Unfortunately, companies need to do more to encrypt and secure data when it’s stored or being transferred. Flaws in code and vulnerability to hackers is very real. Governments like the UK have responded by publishing their own guidelines on IoT devices, including unique passwords for each device.

Risks include everything from hacking and tracking of at-home smart devices to serious industrial practices. Industrial and scientific espionage on critical transport infrastructure or assembly-line machinery are potential issues to rectify. Businesses, universities, and government offices need to ensure that their networks are protected with thorough data encryption and that sensors are secure. Hacking and manipulating sensors, like a nuclear power station’s temperature gage, can have catastrophic real-world implications.

Privacy Implications

Just as security is an issue with anything connected to the internet, so is privacy. Data on the internet is susceptible to hacking with few exceptions. Personal data and surveillance are particular issues most consumers are concerned about. There have been several real-life issues of this sort.

In 2015, the digital toymaker VTech exposed data, including pictures and videos, of some 6.4 million children in an online breach. As another example, seemingly innocuous data on smart fridge stock could be used to help consumers fill their fridges, but it could also be used by firms to exploit a consumer’s lack of food. Targeted advertising is one such example of private data being utilized in questionable ways.

Where Does the IoT Go Next?

IoT is still in its infancy. While smart devices are becoming more prevalent in the home, products aren’t always completely in-sync with one another. Smart light bulbs are separate from smart speakers, and so on. Tech firms will continue developing new products that are designed to make life more synchronised and convenient.

Still, the next big steps will be in integrating and securing connections across the household and in the office. IoT will impact just about anything where it is affordable to do so, simplifying everyday issues like car parking and tracking entertainment recommendations. Regarding trends and developments, we don’t quite know yet exactly where we’ll be in the future, but the home will get smarter.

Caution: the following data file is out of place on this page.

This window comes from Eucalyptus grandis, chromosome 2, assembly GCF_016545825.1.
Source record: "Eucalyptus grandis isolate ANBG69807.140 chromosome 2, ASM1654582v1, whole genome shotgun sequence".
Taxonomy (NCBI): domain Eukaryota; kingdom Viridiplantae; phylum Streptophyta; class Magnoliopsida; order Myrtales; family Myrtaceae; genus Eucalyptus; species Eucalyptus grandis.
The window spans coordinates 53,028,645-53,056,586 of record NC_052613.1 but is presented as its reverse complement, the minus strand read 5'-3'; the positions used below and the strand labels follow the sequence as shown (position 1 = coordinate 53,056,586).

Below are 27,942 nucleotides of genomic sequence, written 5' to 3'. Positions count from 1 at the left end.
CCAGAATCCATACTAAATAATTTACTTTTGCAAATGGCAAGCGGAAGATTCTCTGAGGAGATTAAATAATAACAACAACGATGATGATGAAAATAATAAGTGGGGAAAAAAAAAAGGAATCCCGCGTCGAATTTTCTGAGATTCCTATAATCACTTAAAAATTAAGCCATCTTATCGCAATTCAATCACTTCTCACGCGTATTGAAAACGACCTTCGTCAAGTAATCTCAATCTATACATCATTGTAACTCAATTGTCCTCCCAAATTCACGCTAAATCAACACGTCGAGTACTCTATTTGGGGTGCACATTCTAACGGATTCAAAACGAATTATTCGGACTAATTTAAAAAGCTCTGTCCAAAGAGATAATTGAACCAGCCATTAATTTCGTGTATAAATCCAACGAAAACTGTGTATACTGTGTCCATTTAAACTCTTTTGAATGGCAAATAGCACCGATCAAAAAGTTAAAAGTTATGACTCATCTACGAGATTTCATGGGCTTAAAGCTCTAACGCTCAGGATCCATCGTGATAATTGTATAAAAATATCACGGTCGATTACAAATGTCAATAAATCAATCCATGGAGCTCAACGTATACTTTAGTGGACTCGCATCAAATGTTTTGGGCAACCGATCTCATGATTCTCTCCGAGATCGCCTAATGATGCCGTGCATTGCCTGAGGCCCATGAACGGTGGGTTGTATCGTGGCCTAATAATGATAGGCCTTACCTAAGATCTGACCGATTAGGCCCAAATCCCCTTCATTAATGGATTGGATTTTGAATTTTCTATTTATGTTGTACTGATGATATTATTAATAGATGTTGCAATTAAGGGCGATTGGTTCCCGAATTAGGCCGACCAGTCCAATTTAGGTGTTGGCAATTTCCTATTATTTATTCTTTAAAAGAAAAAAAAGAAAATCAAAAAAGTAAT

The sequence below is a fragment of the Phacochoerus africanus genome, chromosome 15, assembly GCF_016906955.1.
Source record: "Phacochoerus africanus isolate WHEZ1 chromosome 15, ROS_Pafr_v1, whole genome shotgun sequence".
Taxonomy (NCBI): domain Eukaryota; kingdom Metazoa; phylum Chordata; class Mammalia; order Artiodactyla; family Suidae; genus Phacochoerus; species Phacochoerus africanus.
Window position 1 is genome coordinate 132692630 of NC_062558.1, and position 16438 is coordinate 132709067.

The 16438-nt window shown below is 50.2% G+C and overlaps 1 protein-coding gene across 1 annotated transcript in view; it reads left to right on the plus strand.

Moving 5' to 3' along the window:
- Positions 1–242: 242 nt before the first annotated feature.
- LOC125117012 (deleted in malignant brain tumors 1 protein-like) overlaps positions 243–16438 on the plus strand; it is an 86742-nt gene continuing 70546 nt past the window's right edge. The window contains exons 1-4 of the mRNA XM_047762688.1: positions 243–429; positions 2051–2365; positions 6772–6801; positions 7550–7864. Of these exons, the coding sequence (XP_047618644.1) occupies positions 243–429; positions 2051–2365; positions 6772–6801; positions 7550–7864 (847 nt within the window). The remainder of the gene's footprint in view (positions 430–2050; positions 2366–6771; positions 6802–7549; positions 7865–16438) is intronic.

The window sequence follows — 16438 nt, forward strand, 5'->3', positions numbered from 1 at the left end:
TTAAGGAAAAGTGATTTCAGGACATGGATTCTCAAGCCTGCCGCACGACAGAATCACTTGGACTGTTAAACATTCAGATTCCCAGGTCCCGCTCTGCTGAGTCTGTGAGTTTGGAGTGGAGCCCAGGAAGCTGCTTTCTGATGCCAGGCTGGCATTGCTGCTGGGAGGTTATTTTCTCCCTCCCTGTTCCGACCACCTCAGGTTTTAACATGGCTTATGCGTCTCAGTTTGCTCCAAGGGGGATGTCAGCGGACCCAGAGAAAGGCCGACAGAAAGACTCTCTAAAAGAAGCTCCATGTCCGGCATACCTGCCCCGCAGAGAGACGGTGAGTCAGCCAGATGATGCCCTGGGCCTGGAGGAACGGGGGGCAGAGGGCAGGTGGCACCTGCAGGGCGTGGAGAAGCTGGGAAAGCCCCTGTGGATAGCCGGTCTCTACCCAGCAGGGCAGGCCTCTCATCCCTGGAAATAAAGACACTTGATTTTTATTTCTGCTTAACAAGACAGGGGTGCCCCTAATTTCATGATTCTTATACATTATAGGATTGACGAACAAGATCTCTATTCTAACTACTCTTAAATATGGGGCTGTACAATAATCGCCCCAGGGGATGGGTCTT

An IoT system is an interconnection of multiple devices through an IoT cloud or online network. Data collected through sensors and IoT software are then analysed to perform an appropriate action. This can be anything from alerting users to an issue to remotely performing an automated task.

The end goal of such a smart system is to integrate time and cost-saving measures for a more successful business and convenient lifestyle. As such, IoT is widely regarded as one of the most promising digital technological advancements. While we are still in the early stages of developing safe and secure environments, IoT is even now offering impressive benefits to businesses and households in its infancy.


What Is IoT Device Management?

This is the process through which devices are configured and maintained as part of a system. It ensures the health and connectivity of all devices, making sure your system is up-to-date and fulfilling its tasks.

What Is IoT and Examples of IoT?

IoT refers to physical devices that are connected online and collect and exchange data. They work with small but powerful computer chips. Example range from smart household appliances such as microwaves to aircraft systems.

What Are 4 Examples of IoT Applications?

Auto-cooking ovens, self-driving cars, wearable fitness watches and smart homes.

How Do IoT Devices Work?

IoT products are equipped with sensors that record and track data and synchronize that data with similar information from other devices online. Depending on the product, the data can be integrated and analyzed across numerous devices to solve needs and problems.